Kabul, Mar 16 (efe-epa).- Suspected militants opened fire at an Afghan university bus Tuesday, killing the driver and a student in the northern Baghlan province, police said.
Six university lecturers suffered injuries in the attack on a highway near the provincial capital.
The bus came under the attack teachers and students were on their way to the university, police spokesperson Javid Basharat told EFE.
The injured were taken to a hospital.
Basharat blamed the Taliban for the ambush and the opening of indiscriminate fire at the bus that displayed the university logo to differentiate it from government vehicles.
However, Taliban spokesperson Zabihullah Mujahid dismissed the allegation, saying the group had nothing to do with the attack on the university bus.
The attack is the latest in a string of targeted killings of civilians in urban areas.
There has been a spike in targeted violence across the country in recent months, coinciding with the peace negotiations that began last September in Doha but remained stalled without any progress.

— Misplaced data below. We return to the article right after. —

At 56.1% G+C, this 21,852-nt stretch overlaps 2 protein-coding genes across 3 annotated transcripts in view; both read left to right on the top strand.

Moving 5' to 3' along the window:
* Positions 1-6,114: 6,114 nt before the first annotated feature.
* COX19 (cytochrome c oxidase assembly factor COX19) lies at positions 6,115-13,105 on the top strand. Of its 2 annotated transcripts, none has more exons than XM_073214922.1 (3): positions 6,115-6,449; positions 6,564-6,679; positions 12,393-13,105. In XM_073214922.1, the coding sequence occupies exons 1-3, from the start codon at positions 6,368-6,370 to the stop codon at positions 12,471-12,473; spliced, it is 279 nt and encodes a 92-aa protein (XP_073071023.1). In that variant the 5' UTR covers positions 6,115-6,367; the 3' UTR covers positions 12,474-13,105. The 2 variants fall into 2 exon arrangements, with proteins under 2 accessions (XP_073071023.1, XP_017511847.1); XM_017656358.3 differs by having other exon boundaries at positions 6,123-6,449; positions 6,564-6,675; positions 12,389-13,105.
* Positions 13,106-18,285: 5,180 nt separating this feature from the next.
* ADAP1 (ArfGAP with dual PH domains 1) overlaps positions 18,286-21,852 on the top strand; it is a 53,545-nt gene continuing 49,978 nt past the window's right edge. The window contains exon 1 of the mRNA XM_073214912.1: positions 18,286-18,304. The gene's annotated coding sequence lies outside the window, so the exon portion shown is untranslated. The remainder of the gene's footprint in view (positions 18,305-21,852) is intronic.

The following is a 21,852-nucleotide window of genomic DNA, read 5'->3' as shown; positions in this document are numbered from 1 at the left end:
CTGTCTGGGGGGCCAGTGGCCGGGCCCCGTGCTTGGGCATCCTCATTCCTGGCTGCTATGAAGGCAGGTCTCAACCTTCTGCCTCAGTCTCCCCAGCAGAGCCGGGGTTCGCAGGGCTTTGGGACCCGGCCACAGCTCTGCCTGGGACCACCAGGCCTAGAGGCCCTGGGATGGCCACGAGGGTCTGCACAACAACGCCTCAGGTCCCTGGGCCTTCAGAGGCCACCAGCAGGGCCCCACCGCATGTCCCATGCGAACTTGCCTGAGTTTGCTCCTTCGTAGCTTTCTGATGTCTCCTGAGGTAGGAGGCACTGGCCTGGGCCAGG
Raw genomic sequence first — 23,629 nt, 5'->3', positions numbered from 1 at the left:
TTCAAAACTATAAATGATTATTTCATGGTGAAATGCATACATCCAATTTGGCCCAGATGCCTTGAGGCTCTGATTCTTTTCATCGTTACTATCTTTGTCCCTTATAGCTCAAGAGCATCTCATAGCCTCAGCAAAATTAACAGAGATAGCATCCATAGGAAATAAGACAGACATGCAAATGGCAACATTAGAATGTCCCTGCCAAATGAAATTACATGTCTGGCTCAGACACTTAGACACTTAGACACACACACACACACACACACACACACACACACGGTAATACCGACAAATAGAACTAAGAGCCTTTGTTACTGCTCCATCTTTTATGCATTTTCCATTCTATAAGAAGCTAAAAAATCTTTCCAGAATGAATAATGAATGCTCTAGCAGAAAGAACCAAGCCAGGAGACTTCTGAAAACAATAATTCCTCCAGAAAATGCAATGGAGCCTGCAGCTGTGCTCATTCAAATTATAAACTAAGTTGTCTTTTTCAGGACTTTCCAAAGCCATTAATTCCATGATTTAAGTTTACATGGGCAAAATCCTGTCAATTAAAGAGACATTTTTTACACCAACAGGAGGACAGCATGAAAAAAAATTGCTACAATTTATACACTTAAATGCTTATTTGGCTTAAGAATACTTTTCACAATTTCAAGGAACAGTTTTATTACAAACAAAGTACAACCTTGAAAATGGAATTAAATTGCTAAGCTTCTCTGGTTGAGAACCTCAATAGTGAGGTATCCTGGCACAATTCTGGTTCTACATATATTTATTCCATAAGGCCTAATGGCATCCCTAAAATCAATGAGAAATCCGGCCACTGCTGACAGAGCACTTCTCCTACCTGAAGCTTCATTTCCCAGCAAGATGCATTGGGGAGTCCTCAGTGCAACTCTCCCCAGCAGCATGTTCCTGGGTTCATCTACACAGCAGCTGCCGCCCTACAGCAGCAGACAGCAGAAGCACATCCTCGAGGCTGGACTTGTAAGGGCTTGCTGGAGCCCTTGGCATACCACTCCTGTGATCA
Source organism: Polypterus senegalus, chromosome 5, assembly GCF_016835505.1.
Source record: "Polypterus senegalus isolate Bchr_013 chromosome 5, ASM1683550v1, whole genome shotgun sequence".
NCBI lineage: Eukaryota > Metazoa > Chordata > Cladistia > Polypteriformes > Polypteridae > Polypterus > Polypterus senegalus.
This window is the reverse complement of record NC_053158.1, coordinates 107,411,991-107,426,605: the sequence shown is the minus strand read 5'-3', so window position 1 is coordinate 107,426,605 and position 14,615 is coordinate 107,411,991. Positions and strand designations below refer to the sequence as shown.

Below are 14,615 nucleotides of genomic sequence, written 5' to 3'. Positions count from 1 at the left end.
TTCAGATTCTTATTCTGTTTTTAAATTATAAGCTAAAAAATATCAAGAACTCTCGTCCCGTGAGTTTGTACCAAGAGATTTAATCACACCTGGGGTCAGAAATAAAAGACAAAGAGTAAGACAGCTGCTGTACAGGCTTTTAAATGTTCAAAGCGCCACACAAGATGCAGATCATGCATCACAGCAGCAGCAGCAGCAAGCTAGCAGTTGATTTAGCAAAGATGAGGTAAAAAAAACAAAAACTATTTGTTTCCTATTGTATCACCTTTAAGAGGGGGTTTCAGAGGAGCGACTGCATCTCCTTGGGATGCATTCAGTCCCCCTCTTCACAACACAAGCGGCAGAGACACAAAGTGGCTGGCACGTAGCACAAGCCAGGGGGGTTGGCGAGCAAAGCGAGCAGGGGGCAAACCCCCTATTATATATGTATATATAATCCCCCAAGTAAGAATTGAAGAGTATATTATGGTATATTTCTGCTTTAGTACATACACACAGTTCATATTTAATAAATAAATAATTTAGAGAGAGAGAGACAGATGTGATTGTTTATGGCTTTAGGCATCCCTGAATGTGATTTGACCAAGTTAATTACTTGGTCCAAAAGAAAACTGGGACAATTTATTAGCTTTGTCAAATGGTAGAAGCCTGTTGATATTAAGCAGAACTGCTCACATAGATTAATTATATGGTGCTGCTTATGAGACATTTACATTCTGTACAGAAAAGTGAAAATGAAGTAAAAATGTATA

Most of the victims of such attacks are civilians, including rights activists, intellectuals, and journalists.
Human Rights Watch, in a statement, on Tuesday, said insurgent groups in Afghanistan had escalated their targeted killings of women and religious minorities.
“Recent attacks have killed at least five women, mostly journalists and media workers, and seven factory workers from the minority Hazara community,” the rights watchdog said.
Associate Asia director HRW Patricia Gossman the surge in targeted killings appeared intended to drive women from public life and spread terror among minority communities,” said.
“Unidentified attackers have also gone after journalists, civil society activists, and professionals, killing many, driving some from the country, and leaving the rest to live in fear,” Gossman said.
The Islamic State of Khorasan Province (ISKP), an armed group affiliated with the Islamic State, has claimed responsibility for many such attacks in Jalalabad city, the capital of Nangarhar province.
In many cases, insurgents have accused the women of violating social norms by taking on a public role.It is often unclear whether the ISKP, the Taliban, or other groups are responsible for the threats and attacks, HRW said.
The Afghan government has always blamed the Taliban for such attacks. But the group has denied its involvement. EFE-EPA